3. Tell, tell, tell!!! Tell to yourself, tell to friends, tell until the story is part of you. It is in these tellings that you will find your individual approach, the details that make the story yours.
If you forget to mention an important detail, just tell it when you need it. Say, “Now you should know . . . .” Jackie Torrence would smile that mischievous smile when she had forgotten to tell something important and say, “Now I wonder if you remember . . .” Laughing together is fun!
4. Bring them home safely. Scary stories have to be age-appropriate, and the ending has to restore a safety zone. Jackie ends jump tales with “and no one ever saw that . . . . again.”
5. Keep track of your stories — notebooks, computer lists, files to help you remember the stories when you need them.
6. Audience etiquette — sometimes it is necessary to teach the basics of audience behavior, attentiveness, courtesy. It helps if the teachers are involved audience members, modeling for the students. Actually, behavior problems are rare during storytelling, since students are caught up in the story. It does help if younger listeners have more participation opportunities.
7. Copyright issues — telling within your own library or classrooms is generally allowed, as is telling from the folk tradition. Using copyrighted material in festivals or other public performances or on tapes can be a problem.
Little Wide-Mouth Frog asks his momma, “What do mother animals feed their babies?” She sends him out to find out,take a survey, with a little clipboard and pencil. He asks rabbit, squirrel, bear . . expected answers. (I always add that squirrels like to bite the green tomatoes, and bears, if there aren’t enough berries, take the campers’ food) — then he goes into the swamp. Momma Gator says, “I feed my babies WMF.” Little frog purses lips tight and says, “If I see any, I’ll let you know.”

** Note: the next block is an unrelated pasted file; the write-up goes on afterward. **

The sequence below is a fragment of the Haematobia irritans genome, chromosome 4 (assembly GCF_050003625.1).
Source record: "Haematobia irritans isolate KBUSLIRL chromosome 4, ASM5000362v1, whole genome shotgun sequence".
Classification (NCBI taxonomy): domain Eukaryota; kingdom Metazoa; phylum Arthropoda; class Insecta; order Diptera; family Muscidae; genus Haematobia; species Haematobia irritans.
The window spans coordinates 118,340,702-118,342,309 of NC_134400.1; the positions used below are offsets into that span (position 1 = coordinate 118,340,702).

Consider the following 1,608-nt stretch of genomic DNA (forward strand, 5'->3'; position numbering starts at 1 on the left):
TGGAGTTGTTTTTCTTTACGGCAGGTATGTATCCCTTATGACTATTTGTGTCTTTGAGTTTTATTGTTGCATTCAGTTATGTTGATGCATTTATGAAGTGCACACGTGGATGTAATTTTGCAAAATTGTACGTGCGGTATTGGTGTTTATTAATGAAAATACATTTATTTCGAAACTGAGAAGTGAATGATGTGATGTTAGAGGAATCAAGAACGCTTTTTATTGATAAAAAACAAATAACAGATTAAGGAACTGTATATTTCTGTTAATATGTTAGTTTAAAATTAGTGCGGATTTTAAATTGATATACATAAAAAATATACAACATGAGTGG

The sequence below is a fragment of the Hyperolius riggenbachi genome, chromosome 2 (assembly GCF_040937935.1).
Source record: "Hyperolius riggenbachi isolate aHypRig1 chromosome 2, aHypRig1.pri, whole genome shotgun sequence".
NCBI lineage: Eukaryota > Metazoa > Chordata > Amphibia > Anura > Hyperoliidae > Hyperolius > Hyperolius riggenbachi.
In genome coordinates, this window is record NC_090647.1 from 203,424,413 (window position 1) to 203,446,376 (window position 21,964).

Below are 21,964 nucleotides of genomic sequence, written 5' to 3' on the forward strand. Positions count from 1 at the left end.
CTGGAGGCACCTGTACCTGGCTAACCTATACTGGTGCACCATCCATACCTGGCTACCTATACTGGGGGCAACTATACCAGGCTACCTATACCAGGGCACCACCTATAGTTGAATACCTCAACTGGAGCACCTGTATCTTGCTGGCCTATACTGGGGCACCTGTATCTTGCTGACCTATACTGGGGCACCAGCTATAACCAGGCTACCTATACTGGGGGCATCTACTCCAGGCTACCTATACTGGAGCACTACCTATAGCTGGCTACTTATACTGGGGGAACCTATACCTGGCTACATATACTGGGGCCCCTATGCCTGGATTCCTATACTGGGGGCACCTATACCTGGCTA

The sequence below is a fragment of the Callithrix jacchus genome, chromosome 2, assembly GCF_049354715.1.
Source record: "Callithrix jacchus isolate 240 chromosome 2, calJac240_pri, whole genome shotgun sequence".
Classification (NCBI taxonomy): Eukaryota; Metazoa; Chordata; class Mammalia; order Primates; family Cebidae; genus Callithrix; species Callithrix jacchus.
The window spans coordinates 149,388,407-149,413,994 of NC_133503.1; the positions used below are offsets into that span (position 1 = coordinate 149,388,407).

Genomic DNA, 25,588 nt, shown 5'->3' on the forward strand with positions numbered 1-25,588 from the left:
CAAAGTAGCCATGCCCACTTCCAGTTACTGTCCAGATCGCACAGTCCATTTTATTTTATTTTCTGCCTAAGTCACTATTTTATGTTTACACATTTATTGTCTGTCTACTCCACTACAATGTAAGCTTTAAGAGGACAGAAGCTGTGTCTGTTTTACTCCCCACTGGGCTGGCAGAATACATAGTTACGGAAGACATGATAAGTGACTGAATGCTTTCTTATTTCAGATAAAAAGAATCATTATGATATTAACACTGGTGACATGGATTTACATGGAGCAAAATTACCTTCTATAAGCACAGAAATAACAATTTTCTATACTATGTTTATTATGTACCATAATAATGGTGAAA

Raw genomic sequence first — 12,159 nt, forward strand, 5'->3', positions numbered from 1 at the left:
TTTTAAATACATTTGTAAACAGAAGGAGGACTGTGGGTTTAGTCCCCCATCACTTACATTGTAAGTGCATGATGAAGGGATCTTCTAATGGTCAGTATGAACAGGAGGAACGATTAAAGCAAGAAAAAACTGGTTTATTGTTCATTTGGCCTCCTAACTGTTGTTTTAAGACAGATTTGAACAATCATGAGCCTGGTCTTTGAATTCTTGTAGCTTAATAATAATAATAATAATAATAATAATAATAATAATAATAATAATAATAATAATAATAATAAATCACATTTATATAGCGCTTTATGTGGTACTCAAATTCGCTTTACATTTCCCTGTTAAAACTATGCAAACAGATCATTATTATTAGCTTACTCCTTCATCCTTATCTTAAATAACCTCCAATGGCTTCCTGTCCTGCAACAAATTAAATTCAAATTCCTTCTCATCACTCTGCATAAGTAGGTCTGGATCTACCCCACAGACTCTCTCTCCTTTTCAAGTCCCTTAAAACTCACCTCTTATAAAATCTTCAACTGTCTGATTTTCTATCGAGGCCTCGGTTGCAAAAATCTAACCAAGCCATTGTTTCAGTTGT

Google search — http://www.google.com/ very valuable technique — stay open to possibilities.
“important”+”second language”+cat led to
A Second Language
A Momma cat and her little kittens came face to face with an ole bull dog~~ Butch
The poor little ole kittens cowered when Butch starting growling at them.
The momma cat let out several series of loud barks. When you heard those barks, I bet you thought it was Butch. These barks scared Butch away.
Then Momma cat turned to her babies and replied,”You see how important knowing a second language is!”
Better version — More Ready to Tell Tales by Holt and Mooney “Barking Mouse”
The Smell of the Bread
One day a baker noticed an older man enjoying the smell of his freshly baked bread and demanded he pay for the smell of the bread.
Unsure of what to do, the local judge decided to bring the case to King Solomon.
After listening to both sides the king decided that the baker was correct and that the man owed the baker for the smell of the bread because the baker owned the bread and all of its attributes.
Knowing better than to object to the king, the older man resigned himself.
King Solomon continued, telling the old man to jingle his coin purse. “There you have been paid,” declared Solomon. “The sound of the coins paid for the smell of the bread.”
The Lost Purse
(bones) Poor man finds a purse filled with coins and returns it to the owner. The owner, not wanting to pay reward, claims there are only half as many coins as there had been before he lost it, and has the poor man arrested. Judge questions them and decides, “This must be a different lost purse. We’ll keep looking for the one you lost. This honest man may keep the one he found, until we find the rightful owner.”
The Sun and the Wind http://www.story-lovers.com/listsconflictresolution.html
The Sun and the Wind once had a quarrel as to which was the stronger. Each believed himself to be the more powerful. While they were arguing they saw a traveler walking along the country highway, wearing a great cloak.